But there were parts of this movie that were great

While I don’t feel the movie on the whole was up to the high Marvel standards, Rudd’s band of merry men led by Michael Pena and backed by T.I and David Dastmalchian killed it every time they were on screen. I really can’t say enough about how much this movie needed the performance Michael Pena put in. The man crushed every joke, lit up every scene and as I mentioned earlier, in a really simple, well delivered line, turned my feelings about Ant-Man around.

Speaking of Ant-Man, Paul Rudd is going to be a great addition to the Marvel Universe, unfortunately, unlike Robert Downey Jr in Iron Man, it didn’t happen with the first movie. We know what Paul Rudd is capable of and for whatever reason, this movie didn't allow him to hit those highs. There are a few scenes here and there where you get glimpses of the potential of character but they come too late to save the movie. That's ok though because those glimpses made a lasting impression on me and I can't wait to see what Paul Rudd does with this character moving forward.

The ant tech is amazing

While the story and overall look of the movie was lacking, the visual effects were completely on point. The world looks incredibly large and and believable when keyed in on Ant-Man. Ordinary household objects become beacons of death in all the ways you wish they would. The only complaint I have with seeing the world from ant-man perspective was there just wasn't enough of it.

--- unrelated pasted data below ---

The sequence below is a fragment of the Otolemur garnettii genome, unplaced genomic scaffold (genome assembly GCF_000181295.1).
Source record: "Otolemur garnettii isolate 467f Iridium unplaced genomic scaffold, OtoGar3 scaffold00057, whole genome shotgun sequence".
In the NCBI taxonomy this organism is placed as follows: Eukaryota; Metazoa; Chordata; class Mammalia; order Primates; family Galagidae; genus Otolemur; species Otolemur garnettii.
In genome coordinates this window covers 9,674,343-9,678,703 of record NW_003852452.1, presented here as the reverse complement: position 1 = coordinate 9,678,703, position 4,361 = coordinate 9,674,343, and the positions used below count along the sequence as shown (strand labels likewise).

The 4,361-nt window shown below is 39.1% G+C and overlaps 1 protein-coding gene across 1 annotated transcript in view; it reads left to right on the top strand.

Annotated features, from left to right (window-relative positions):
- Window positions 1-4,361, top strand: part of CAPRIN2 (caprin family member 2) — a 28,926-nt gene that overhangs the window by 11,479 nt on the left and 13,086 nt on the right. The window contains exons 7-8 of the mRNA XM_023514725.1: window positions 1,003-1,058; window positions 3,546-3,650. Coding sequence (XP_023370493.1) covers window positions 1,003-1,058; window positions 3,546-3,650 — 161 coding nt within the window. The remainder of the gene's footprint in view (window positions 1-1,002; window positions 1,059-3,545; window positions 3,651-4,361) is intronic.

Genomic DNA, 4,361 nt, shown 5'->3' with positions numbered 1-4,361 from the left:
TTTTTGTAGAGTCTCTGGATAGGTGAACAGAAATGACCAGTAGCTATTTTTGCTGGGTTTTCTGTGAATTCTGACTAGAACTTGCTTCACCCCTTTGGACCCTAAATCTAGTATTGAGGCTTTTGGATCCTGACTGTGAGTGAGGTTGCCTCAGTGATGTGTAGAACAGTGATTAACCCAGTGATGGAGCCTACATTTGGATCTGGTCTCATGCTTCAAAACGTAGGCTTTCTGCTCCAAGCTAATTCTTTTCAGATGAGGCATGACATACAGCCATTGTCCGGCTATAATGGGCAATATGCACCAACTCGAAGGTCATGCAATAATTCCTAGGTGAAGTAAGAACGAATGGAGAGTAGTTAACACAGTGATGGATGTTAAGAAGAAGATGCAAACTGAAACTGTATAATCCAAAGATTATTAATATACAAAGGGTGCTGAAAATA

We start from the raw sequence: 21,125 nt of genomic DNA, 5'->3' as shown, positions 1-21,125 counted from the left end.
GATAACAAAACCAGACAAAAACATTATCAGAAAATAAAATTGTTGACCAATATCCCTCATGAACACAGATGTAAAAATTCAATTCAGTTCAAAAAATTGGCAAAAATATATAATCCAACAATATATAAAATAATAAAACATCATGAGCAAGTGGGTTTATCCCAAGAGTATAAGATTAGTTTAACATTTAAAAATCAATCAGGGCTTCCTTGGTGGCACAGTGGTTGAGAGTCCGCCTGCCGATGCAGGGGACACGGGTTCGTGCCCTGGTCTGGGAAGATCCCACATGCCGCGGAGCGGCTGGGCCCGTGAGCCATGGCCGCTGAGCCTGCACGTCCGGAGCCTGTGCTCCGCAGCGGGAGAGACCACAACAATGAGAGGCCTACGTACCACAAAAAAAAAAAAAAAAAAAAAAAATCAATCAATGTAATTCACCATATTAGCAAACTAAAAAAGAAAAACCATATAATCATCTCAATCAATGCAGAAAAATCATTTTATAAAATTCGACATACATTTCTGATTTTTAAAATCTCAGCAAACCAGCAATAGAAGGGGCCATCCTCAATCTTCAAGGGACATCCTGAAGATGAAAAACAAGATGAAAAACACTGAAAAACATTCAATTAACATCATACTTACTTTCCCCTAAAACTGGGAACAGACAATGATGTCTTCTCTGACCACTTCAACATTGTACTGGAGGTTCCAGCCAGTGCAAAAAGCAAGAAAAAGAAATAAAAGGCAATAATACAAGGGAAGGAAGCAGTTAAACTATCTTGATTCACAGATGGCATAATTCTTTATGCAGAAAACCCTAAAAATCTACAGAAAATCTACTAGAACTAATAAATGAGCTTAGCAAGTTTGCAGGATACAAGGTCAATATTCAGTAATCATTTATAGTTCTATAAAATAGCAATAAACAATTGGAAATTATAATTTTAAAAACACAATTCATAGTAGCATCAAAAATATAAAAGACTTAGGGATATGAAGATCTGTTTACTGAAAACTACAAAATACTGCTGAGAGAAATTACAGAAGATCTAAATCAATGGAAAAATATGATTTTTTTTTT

I would also be remiss if I didn't mention the legion of ants that also appear throughout the film. The way the ants move around and interact with the world is great. There were some odd animation issues with Ant-Man as he interacted with the ants, but that's just me being picky as for the most part, the ants looked awesome and were used in really creative and fun ways.

Set the table for dinner

Like every Marvel movie before it, Ant-Man does its best to tie into and set up for future Marvel movies. I'm not going to ruin anything but I will say that I am really happy with where Ant-Man is heading.


"Ant-Man is a mixed bag from beginning to end. I found myself loving parts of this movie and absolutely hating others, which has never happened to me on a Marvel movie before."

RELEASE DATE: July 17, 2015 | WATCHED IN: Theater | FORMAT: 3-D | RUNNING TIME: 1:57

|Story - 3/5
|Special Effects - 4/5
|Ant-Man - 5/5
|Villain- 2/5
|The Cast - 5/5
| While Ant-Man isn't a great movie, it did have fun moments.
| Michael Pena, his crew and the CG ants steal the show!
| Paul Rudd wasn't as Paul Rudd-ish as I would have liked.
| The visual effects were spot on, the 3-D not so much.
| In the right hands the future of Ant-Man seems really promising.